What not to do in an interview.

A group of hiring managers recently shared their biggest job-interview-candidate peeves. These are their replies, listed in order of frequency mentioned:

“I’m always disappointed when candidates have no questions to ask me during interviews.” This frustration was mentioned several times, and conveys to interviewers that the candidate didn’t prepare for interview basics, and also that she doesn’t care much about the opportunity. Bringing along a list of questions and a notepad to record information is a quick fix for this faux pas.

“Not listening to questions, and responding with rambling answers.” Interviews make people nervous, resulting in the common pitfall of candidates not paying careful attention to what they’re being asked. This then leads to candidates babbling on about anything that crosses their minds, and a train-wreck of information ensues. Instead, aim to repeat the question back to the interviewer, as in, “So you want to know about my experience working with international vendors.” This focuses the candidate to listen closely, and conveys to the interviewer that she’s paying attention.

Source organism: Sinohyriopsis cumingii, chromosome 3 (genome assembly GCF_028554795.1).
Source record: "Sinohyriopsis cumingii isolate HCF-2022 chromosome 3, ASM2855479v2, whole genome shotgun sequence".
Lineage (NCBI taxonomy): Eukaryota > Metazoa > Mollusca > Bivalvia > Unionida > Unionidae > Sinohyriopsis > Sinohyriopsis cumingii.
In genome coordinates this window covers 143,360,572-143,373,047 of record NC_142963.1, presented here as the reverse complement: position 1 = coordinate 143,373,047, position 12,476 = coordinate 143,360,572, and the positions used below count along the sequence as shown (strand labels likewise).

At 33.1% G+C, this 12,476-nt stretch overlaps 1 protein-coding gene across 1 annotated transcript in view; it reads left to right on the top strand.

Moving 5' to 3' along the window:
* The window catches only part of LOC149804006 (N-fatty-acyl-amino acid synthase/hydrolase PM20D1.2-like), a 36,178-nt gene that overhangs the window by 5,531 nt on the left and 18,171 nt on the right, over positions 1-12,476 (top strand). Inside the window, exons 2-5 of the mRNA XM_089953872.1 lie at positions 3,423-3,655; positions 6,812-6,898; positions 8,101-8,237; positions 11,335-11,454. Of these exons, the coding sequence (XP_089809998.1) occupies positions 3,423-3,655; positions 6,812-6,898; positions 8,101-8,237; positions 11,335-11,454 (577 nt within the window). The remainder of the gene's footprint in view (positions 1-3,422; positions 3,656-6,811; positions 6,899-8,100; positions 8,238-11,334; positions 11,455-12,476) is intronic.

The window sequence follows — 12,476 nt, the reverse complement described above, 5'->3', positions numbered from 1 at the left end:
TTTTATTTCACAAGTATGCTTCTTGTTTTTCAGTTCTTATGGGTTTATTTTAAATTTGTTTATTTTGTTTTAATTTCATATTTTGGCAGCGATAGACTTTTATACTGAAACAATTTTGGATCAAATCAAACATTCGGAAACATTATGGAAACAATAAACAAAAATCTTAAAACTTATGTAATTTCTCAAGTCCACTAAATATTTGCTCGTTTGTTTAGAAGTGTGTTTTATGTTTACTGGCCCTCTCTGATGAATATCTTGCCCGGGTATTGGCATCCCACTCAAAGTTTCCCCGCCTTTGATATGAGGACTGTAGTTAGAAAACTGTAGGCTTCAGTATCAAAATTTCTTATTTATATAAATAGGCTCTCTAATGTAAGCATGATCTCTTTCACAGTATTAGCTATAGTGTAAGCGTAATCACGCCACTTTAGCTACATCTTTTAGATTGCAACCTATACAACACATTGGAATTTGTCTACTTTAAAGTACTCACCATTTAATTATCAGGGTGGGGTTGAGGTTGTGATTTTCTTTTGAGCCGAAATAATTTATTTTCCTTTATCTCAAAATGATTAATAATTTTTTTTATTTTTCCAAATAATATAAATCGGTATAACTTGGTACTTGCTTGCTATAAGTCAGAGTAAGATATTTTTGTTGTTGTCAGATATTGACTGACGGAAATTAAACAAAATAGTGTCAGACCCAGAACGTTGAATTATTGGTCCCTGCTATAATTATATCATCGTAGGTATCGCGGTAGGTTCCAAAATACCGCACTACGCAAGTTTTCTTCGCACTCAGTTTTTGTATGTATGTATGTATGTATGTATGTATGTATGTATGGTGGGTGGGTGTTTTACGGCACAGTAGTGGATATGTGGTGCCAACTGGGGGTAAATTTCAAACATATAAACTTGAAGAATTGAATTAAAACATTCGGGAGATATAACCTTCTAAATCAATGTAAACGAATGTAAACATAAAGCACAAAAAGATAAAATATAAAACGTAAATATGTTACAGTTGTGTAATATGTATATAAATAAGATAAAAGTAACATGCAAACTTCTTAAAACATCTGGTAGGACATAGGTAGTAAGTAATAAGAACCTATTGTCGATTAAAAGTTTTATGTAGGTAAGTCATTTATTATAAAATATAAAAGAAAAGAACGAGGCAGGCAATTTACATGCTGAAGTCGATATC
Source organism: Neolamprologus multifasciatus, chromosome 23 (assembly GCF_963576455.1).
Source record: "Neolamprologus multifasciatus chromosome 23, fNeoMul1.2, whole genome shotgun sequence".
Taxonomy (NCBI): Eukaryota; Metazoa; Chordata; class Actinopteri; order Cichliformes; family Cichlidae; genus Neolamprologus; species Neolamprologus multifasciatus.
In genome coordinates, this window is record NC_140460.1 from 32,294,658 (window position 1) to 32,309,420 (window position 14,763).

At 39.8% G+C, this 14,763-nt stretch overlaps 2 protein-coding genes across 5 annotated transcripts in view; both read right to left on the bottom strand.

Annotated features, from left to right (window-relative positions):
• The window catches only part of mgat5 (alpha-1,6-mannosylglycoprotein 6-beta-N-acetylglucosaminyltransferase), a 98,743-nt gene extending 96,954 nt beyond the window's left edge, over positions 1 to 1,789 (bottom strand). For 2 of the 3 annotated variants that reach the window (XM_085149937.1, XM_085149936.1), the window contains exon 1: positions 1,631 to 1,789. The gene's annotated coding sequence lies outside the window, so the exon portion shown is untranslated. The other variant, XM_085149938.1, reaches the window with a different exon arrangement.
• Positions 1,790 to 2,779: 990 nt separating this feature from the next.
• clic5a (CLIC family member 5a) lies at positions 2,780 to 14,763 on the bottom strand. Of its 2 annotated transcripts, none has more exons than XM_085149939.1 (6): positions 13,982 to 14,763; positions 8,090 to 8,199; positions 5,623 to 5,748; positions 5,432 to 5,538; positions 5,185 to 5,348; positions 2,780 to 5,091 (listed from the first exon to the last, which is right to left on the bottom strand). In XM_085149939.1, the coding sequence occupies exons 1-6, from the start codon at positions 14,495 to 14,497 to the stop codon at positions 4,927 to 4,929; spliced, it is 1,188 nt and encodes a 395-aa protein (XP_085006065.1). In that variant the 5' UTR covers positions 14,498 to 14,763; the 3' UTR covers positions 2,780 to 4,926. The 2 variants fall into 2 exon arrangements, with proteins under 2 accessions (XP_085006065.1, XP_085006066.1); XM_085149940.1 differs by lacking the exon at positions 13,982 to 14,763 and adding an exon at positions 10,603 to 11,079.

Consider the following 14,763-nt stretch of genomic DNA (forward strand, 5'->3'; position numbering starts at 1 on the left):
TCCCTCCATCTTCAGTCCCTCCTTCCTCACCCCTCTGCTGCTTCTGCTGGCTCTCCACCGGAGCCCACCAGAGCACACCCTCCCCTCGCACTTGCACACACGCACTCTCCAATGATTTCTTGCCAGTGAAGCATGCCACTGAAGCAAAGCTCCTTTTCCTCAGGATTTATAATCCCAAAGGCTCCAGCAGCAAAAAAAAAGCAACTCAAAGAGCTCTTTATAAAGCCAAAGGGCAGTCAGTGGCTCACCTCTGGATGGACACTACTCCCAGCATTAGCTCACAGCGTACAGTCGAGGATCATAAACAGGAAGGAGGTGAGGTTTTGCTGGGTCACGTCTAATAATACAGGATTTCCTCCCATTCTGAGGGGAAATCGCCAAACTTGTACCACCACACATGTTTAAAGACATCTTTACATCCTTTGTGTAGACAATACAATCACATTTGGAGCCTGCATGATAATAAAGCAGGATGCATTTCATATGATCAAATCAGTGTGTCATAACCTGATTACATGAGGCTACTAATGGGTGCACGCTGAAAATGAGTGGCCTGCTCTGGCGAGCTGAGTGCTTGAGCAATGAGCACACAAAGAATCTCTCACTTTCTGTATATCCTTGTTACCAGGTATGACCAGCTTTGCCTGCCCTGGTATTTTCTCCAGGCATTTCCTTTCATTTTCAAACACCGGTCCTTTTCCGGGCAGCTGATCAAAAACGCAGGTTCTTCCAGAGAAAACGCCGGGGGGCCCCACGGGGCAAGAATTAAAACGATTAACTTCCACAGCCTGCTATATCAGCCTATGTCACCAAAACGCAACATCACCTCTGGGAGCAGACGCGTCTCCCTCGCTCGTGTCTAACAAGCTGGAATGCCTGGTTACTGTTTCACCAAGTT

“They’ve done no research about the company.” Now more than ever, with access to information so readily at our fingertips, it’s expected that candidates will have an understanding of the hiring company and its priorities. A quick Google search can bring up the company website, recent news posts, and profiles of key staff. Additionally, a few minutes spent on LinkedIn can inform prospective employees about the interviewing team.

“Their answers sound like everyone else’s.” A flipside to having quick access to information via the Internet is that many interviewees will search for, and then use, great-sounding responses to interview questions—but then they end up sounding just like other candidates. A workaround to this issue is to brainstorm a list of your best, relevant achievements, and to interject details about those into your replies, as those are unique to you and your experiences.

And finally, “Wearing heavy cologne or perfume.” Fragrance is a personal choice, and what you believe smells nice runs the risk of offending other noses. Some people are even allergic, so it’s best to just skip it.